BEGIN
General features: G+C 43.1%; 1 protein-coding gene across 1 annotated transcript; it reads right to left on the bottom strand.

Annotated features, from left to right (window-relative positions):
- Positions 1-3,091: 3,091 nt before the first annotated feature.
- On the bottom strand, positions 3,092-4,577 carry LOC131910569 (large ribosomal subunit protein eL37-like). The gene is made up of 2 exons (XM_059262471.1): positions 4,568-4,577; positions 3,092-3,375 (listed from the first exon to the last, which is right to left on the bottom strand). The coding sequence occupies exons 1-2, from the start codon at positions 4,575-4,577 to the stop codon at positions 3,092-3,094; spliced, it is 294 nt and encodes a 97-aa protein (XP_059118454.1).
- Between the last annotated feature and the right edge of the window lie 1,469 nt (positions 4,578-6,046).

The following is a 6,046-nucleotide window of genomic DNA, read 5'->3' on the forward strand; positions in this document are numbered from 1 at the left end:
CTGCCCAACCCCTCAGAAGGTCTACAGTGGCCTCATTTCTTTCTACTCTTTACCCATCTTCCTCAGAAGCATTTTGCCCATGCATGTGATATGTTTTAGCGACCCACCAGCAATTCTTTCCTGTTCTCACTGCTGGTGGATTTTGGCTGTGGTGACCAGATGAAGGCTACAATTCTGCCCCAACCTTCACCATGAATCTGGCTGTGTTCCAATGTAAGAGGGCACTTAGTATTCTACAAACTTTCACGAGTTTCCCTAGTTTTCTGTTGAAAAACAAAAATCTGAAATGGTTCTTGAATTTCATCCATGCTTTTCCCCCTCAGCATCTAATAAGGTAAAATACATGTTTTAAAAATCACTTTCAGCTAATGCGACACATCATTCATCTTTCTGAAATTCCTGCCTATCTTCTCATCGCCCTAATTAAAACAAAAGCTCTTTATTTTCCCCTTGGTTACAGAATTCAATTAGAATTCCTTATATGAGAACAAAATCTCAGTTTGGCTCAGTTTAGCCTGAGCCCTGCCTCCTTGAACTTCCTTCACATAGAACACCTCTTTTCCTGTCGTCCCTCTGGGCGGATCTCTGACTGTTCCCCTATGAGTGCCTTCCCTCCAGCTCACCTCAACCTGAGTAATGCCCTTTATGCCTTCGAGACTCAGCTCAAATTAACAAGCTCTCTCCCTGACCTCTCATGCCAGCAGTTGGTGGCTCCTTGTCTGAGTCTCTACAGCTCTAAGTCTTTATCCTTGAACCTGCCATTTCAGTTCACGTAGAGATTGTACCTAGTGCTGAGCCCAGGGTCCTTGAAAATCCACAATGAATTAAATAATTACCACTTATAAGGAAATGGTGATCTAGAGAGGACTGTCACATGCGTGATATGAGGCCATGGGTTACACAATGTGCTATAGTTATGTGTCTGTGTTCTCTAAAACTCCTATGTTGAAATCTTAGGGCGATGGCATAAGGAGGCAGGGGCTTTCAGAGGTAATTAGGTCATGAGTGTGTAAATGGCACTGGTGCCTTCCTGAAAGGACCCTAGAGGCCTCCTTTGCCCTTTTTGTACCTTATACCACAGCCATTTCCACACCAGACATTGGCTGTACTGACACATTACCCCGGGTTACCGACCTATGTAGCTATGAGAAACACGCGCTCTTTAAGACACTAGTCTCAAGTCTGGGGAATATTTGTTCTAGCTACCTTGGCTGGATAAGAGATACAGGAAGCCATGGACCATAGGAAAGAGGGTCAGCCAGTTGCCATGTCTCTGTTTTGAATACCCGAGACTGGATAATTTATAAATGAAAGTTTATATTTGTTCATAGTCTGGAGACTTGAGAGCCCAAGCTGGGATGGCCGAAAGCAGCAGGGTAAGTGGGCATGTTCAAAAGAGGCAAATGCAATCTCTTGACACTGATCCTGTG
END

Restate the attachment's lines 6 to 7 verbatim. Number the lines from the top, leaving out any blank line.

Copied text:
The following is a 6,046-nucleotide window of genomic DNA, read 5'->3' on the forward strand; positions in this document are numbered from 1 at the left end:
CTGCCCAACCCCTCAGAAGGTCTACAGTGGCCTCATTTCTTTCTACTCTTTACCCATCTTCCTCAGAAGCATTTTGCCCATGCATGTGATATGTTTTAGCGACCCACCAGCAATTCTTTCCTGTTCTCACTGCTGGTGGATTTTGGCTGTGGTGACCAGATGAAGGCTACAATTCTGCCCCAACCTTCACCATGAATCTGGCTGTGTTCCAATGTAAGAGGGCACTTAGTATTCTACAAACTTTCACGAGTTTCCCTAGTTTTCTGTTGAAAAACAAAAATCTGAAATGGTTCTTGAATTTCATCCATGCTTTTCCCCCTCAGCATCTAATAAGGTAAAATACATGTTTTAAAAATCACTTTCAGCTAATGCGACACATCATTCATCTTTCTGAAATTCCTGCCTATCTTCTCATCGCCCTAATTAAAACAAAAGCTCTTTATTTTCCCCTTGGTTACAGAATTCAATTAGAATTCCTTATATGAGAACAAAATCTCAGTTTGGCTCAGTTTAGCCTGAGCCCTGCCTCCTTGAACTTCCTTCACATAGAACACCTCTTTTCCTGTCGTCCCTCTGGGCGGATCTCTGACTGTTCCCCTATGAGTGCCTTCCCTCCAGCTCACCTCAACCTGAGTAATGCCCTTTATGCCTTCGAGACTCAGCTCAAATTAACAAGCTCTCTCCCTGACCTCTCATGCCAGCAGTTGGTGGCTCCTTGTCTGAGTCTCTACAGCTCTAAGTCTTTATCCTTGAACCTGCCATTTCAGTTCACGTAGAGATTGTACCTAGTGCTGAGCCCAGGGTCCTTGAAAATCCACAATGAATTAAATAATTACCACTTATAAGGAAATGGTGATCTAGAGAGGACTGTCACATGCGTGATATGAGGCCATGGGTTACACAATGTGCTATAGTTATGTGTCTGTGTTCTCTAAAACTCCTATGTTGAAATCTTAGGGCGATGGCATAAGGAGGCAGGGGCTTTCAGAGGTAATTAGGTCATGAGTGTGTAAATGGCACTGGTGCCTTCCTGAAAGGACCCTAGAGGCCTCCTTTGCCCTTTTTGTACCTTATACCACAGCCATTTCCACACCAGACATTGGCTGTACTGACACATTACCCCGGGTTACCGACCTATGTAGCTATGAGAAACACGCGCTCTTTAAGACACTAGTCTCAAGTCTGGGGAATATTTGTTCTAGCTACCTTGGCTGGATAAGAGATACAGGAAGCCATGGACCATAGGAAAGAGGGTCAGCCAGTTGCCATGTCTCTGTTTTGAATACCCGAGACTGGATAATTTATAAATGAAAGTTTATATTTGTTCATAGTCTGGAGACTTGAGAGCCCAAGCTGGGATGGCCGAAAGCAGCAGGGTAAGTGGGCATGTTCAAAAGAGGCAAATGCAATCTCTTGACACTGATCCTGTG